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Personal trainers know that the average client desiring to lose weight or optimize body composition can make just a few nutritional modifications to create a significant impact on total caloric intake. One of these simple changes includes negating excess beverage calories. For example, replacing three regular sodas each day with a calorie-free beverage or water can provide for an estimated caloric deficit of 2,500 kcals (assuming 120 calories/beverage) over the course of a single week. After a month, this equals a theoretical equivalent of 2.85 pounds. Considering the impact of this simple (intake) modification it would be prudent of personal trainers to educate their clients on beverages that they should strategically avoid if attempting to lose weight. The major issue with calorically-dense beverages is that they are usually rich in simple sugar and fat and do not provide the same level of satiation as calorically-equivalent foods. Many beverages serve as a surplus of empty calories with limited nutritional value, which likely explains New York’s efforts at reducing sugary beverage intakes.

 
 
 

Questioning Competency without Competency

 
By: NCSF  on:  Aug 8 2013
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If you have not had a chance to read the recent New York Time’s piece on Personal Training from Frank Bruni it is worth the three minutes. Not because it seems like a humorous attempt by the author to use every word from his thesaurus, nor because the author makes many valid points, or even paints an accurate picture of personal training as a whole; the real value of the read is in understanding people’s perceptions and, whether accurate or not, how those perceptions form opinion and how opinion is used in free press.

 
 
 

Overzealousness and Rhabdo

 
By: NCSF  on:  Jul 19 2013
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It seems like anywhere you look in the media today fitness enthusiasts are embracing the next “extreme” exercise challenge. Traditional safe and effective exercise techniques have lost some luster, in exchange for “guru”-driven workouts that burn a purported >1000 calories an hour. To put it in perspective, a 200-lb man would have to train at 100% VO2max for the full hour to attain that value – sadly identifying once again the false advertising associated with many of these programs.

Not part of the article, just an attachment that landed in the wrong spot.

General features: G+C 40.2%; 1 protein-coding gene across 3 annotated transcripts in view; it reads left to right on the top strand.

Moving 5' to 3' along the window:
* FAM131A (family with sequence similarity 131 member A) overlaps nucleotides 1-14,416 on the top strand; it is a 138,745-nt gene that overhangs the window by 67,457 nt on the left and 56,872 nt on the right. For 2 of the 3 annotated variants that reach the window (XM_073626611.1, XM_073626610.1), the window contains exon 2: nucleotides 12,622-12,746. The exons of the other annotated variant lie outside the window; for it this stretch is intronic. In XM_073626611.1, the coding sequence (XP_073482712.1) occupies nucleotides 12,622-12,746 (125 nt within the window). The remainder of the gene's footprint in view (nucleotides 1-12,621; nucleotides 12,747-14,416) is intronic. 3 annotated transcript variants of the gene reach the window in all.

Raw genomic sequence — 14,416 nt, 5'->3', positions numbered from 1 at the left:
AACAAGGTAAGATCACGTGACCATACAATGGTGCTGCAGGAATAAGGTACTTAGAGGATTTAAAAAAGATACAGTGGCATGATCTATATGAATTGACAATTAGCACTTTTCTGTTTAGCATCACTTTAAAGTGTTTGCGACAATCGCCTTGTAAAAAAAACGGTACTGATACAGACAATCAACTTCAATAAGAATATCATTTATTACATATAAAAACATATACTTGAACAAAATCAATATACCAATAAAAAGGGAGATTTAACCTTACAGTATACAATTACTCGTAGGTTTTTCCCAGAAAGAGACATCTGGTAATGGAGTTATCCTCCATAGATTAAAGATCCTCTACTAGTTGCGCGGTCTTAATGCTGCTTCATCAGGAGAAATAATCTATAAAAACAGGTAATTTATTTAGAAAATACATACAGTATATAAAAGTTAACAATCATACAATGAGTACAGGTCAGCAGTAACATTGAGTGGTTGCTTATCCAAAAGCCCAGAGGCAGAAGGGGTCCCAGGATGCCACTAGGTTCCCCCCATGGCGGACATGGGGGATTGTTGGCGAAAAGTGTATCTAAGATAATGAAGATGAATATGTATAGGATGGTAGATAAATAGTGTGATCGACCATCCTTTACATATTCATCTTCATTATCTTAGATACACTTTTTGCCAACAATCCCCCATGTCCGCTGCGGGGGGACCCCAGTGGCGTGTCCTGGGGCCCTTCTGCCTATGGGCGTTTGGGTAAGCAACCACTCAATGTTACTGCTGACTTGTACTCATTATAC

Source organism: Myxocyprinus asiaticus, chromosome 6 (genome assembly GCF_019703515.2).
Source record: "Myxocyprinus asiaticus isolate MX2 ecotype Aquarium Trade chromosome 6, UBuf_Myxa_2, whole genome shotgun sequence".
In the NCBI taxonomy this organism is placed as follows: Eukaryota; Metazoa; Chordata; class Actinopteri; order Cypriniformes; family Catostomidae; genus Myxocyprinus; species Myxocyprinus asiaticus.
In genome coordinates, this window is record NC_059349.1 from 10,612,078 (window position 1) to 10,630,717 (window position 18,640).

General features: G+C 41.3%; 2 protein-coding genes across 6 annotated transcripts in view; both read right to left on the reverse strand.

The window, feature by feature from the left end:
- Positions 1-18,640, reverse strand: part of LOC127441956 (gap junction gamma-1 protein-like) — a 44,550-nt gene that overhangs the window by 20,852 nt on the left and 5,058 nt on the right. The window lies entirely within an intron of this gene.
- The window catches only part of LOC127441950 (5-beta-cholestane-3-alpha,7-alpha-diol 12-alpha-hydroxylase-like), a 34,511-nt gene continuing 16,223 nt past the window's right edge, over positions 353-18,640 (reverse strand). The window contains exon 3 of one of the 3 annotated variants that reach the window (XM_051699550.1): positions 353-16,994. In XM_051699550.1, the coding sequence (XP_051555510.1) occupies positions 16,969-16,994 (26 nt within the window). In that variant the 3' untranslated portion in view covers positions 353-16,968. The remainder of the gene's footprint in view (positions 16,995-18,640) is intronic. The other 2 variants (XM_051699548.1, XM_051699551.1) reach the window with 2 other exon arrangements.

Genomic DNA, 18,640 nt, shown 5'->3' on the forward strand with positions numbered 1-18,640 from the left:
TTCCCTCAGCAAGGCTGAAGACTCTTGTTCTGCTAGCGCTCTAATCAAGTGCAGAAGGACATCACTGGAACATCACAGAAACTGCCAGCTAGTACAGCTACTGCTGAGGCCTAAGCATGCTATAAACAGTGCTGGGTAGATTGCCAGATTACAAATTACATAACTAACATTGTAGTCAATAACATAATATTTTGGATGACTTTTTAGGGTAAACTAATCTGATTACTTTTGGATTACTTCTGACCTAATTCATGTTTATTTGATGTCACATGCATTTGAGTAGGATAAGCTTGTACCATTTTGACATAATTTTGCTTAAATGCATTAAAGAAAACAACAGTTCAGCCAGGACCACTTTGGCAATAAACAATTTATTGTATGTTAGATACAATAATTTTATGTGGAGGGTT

Arms Bigger Than Your Legs?

 
By: NCSF  on:  Jul 8 2013
1  Commentscomments
 
 
 

It’s a common occurrence - you want to perform compound exercises in the squat rack and someone is performing curls. Whereas Monday seems to be a national chest day in most gyms – everyday is seemingly the ideal time to perform more curls. This likely explains the trend toward minimalist tank tops and cover-up sweat pants. While leg training is a popular activity for women, men tend to spend much more time on their upper physique leading to the so-called “chicken legs”. Certainly pants can quickly cover up the deficiency, but what many upper body enthusiasts fail to realize is the lower body is the key to total body improvements.

 
 
 

US Professionals May be Over-Confident

 
By: NCSF  on:  Jun 20 2013
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Perhaps it is a cultural phenomenon or just a common character flaw, but Americans seem to demonstrate an ongoing overconfidence in their knowledge and abilities. This has clearly been established by the ongoing skill gap surveys, but also in the average American’s perception of their education and capabilities relative to other countries. On average, 16 other industrialized countries scored above the United States in science, and 23 scored above the U.S. in math. Interestingly though, America’s self assessment places the country in the top 3, suggesting that while Americans are performing in a subpar manner compared the rest of the World, surveys indicate the U.S. population rates themselves as outstanding. This is not only a problem in manufacturing, technologies and work skill readiness across disciplines, but has also bled into the average citizen’s everyday interactions.

 
 
 

ATS publishes clinical practice guidelines on exercise-induced bronchoconstriction

 
By: NCSF  on:  Jun 6 2013